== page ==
VW T-Roc Convertible Reveals Its Secrets in 28-Minute Video

VW T-Roc Convertible Reveals Its Secrets in 28-Minute Video 1 photo
Photo: YouTube screenshot/Autogefuhl
Volkswagen has a bad habit of making cars nobody asked for, the latest example being the T-Roc Cabrio. Unveiled earlier today, we thought this model was interesting enough to have a second look.
The Germans were very open about making this model, first previewing it with a concept. So there are no major surprises here. However, the detailed video shot by Autogefuhl reveals significant changes over a standard T-Roc.

The convertible is a 2-door, not a 5-door like the base crossover, which means they've made significant changes. Its doors are longer, as are the rear wings. The wheelbase has been increased by 37mm while the total length grows by 34mm.

Volkswagen made a number of funky compact cars, all of which have been discontinued due to poor sales. There was the Eos convertible with a folding metal roof, the Scirocco coupe and the Golf Cabrio with an optional 270 horsepower R engine. Also, let's not forget the Beetle!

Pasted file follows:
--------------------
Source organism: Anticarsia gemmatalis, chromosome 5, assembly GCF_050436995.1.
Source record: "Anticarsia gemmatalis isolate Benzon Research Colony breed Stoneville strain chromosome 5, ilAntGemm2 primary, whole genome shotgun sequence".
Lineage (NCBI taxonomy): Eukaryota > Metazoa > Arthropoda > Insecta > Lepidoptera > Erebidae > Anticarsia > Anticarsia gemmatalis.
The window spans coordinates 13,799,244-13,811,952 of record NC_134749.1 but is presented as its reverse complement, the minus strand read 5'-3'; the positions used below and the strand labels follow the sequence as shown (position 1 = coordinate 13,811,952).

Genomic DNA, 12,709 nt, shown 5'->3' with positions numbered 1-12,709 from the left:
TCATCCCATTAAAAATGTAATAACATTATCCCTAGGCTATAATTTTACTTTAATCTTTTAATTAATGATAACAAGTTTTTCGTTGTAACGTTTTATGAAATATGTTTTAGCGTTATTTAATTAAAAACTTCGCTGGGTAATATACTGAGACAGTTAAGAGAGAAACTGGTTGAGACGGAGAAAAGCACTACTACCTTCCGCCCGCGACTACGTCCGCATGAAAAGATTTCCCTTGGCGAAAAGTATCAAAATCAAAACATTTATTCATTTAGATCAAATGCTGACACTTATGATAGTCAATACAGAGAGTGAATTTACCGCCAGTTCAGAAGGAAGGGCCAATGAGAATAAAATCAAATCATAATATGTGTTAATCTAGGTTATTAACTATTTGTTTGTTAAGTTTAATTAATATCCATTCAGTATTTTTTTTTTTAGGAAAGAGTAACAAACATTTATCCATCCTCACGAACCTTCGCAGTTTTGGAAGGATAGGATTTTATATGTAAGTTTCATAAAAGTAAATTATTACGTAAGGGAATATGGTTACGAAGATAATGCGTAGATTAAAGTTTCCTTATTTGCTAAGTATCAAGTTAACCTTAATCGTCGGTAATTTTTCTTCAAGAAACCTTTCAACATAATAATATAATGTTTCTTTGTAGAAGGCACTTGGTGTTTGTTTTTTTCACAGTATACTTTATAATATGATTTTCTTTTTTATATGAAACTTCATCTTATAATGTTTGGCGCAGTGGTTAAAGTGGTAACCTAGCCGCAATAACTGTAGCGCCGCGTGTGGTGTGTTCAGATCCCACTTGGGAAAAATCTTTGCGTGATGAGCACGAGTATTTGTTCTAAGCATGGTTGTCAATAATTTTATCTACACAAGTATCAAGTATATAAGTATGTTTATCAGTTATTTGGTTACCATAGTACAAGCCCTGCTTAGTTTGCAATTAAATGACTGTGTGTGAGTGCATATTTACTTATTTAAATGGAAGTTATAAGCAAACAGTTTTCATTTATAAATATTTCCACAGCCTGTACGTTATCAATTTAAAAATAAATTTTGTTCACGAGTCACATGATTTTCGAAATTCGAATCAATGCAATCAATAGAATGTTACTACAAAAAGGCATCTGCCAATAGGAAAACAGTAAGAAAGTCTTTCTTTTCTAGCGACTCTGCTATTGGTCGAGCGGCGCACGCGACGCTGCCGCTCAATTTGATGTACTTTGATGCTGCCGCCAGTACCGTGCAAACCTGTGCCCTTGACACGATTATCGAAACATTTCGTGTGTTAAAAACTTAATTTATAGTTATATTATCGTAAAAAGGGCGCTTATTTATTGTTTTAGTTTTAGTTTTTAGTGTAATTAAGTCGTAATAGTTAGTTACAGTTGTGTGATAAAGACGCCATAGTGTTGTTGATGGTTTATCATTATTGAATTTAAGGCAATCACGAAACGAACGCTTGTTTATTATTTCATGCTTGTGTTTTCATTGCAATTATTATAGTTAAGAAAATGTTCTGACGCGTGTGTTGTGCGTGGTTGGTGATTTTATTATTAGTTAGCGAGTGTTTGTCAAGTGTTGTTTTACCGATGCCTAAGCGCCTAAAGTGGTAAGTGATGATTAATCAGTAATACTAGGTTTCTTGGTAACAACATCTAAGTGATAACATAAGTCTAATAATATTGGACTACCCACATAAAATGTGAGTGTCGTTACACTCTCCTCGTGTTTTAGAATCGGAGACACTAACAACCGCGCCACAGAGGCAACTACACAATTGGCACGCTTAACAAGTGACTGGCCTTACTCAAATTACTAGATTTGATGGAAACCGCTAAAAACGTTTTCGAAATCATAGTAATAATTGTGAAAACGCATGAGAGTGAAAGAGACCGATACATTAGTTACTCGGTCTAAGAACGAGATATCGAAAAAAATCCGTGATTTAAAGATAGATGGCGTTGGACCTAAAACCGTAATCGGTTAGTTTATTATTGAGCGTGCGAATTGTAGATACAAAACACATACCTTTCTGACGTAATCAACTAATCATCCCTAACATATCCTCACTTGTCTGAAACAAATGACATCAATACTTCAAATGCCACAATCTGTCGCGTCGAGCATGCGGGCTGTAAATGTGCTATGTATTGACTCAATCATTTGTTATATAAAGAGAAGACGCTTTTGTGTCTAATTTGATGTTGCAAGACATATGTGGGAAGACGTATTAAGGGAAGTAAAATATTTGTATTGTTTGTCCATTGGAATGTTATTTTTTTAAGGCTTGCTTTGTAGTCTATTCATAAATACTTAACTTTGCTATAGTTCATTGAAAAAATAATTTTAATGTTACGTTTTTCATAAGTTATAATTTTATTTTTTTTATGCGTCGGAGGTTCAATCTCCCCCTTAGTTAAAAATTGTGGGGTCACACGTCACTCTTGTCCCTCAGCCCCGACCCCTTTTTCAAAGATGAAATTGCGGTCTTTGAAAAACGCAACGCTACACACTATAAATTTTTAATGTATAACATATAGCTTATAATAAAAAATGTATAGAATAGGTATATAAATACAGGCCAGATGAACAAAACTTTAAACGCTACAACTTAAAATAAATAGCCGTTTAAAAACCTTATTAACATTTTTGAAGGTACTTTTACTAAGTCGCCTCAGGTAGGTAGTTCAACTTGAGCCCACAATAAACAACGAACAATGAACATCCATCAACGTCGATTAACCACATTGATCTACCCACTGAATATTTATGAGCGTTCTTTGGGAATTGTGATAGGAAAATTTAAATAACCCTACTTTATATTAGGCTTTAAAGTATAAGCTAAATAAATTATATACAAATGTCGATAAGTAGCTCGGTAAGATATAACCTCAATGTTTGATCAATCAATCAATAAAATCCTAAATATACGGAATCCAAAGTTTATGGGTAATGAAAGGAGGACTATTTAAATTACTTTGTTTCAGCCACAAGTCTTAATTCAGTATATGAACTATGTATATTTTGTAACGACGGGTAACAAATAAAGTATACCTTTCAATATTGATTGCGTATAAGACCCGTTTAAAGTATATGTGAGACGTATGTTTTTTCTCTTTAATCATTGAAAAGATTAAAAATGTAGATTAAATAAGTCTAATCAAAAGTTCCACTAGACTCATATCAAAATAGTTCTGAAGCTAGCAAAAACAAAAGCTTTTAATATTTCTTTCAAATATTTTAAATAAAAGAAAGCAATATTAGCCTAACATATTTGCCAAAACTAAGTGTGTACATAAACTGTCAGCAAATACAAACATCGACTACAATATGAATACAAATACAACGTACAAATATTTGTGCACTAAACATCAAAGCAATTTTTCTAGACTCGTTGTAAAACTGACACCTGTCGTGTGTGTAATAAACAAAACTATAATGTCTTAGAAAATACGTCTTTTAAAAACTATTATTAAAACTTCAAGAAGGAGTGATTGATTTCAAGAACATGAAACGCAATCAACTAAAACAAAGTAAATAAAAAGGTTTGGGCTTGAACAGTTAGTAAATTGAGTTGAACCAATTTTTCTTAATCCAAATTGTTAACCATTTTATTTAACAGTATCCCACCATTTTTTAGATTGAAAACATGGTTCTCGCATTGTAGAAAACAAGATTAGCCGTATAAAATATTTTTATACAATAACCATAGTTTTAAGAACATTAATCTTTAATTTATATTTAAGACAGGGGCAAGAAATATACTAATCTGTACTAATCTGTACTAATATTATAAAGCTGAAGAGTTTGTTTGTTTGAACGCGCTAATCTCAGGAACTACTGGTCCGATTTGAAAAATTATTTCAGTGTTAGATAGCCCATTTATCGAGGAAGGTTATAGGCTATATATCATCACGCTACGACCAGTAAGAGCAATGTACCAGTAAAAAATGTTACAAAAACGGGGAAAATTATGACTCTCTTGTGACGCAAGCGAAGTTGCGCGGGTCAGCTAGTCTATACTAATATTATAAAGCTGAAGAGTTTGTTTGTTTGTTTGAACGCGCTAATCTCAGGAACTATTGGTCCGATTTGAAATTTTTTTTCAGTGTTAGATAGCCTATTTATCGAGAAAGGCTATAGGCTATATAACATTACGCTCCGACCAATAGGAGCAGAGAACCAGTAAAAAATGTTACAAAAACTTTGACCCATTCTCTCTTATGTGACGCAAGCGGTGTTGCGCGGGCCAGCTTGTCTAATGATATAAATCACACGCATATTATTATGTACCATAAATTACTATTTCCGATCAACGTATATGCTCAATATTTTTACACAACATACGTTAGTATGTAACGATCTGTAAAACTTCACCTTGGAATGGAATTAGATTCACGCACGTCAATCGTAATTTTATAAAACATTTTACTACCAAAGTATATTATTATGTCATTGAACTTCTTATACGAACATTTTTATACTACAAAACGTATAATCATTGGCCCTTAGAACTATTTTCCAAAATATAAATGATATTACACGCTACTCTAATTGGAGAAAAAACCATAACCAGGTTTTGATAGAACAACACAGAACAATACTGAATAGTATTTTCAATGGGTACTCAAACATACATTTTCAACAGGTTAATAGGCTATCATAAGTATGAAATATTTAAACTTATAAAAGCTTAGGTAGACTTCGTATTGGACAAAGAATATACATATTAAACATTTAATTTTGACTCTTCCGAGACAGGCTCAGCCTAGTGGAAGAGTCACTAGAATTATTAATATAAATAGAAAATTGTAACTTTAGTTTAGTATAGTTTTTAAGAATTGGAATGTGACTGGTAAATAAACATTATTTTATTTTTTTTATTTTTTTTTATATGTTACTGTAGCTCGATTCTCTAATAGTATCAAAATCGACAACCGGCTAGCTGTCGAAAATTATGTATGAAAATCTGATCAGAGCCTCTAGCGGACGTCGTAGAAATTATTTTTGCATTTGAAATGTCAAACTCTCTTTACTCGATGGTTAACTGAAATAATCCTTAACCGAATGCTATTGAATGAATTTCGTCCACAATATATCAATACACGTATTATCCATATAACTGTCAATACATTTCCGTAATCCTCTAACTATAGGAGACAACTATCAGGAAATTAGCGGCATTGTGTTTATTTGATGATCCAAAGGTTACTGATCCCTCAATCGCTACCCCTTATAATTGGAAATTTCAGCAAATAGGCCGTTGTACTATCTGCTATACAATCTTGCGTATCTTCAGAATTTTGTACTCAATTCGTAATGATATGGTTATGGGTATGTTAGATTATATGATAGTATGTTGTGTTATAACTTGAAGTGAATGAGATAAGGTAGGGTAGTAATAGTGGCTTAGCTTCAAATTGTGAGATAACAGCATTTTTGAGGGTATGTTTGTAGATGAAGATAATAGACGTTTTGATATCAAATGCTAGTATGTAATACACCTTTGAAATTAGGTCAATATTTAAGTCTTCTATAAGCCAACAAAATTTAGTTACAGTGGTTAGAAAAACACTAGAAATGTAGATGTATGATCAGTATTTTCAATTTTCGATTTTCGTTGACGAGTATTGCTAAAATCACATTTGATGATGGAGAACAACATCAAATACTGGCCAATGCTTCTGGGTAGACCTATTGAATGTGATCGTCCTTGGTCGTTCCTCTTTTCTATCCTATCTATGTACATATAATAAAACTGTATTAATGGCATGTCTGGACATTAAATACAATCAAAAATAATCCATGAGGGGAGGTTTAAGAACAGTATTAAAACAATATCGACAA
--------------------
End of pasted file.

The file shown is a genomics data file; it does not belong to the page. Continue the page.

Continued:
Since it's not going into production just yet, the T-Roc Cabrio should be around until 2025. And in all that time, we're going to talk about how dated it look, how the Golf 8 has a much better interior or that EVs are the way to go and this formula belongs to another century.

But we don't fully hate this. It fills a very specific niche - square convertible that rarely leaves the city. The design is nowhere near as conspicuous as a C-Class Cabrio and the 284-liter trunk space is way more usable than a Miata's.

One area where we're sorely disappointed is the engines. Scirocco, Beetle, Eos - they were all famous for their powerful 2-liter engines. In fact, you were downright crazy to buy one of those with something smaller. But the T-Roc Cabrio only has the 115 HP 1-liter and 150 HP 1.5-liter turbos, despite being burdened with structural strengthening in the underbody, side panels, cross members, doors, and windscreen frame.

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About the author: Mihnea Radu
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Mihnea's favorite cars have already been built, the so-called modern classics from the '80s and '90s. He also loves local car culture from all over the world, so don't be surprised to see him getting excited about weird Japanese imports, low-rider VWs out of Germany, replicas from Russia or LS swaps down in Florida.
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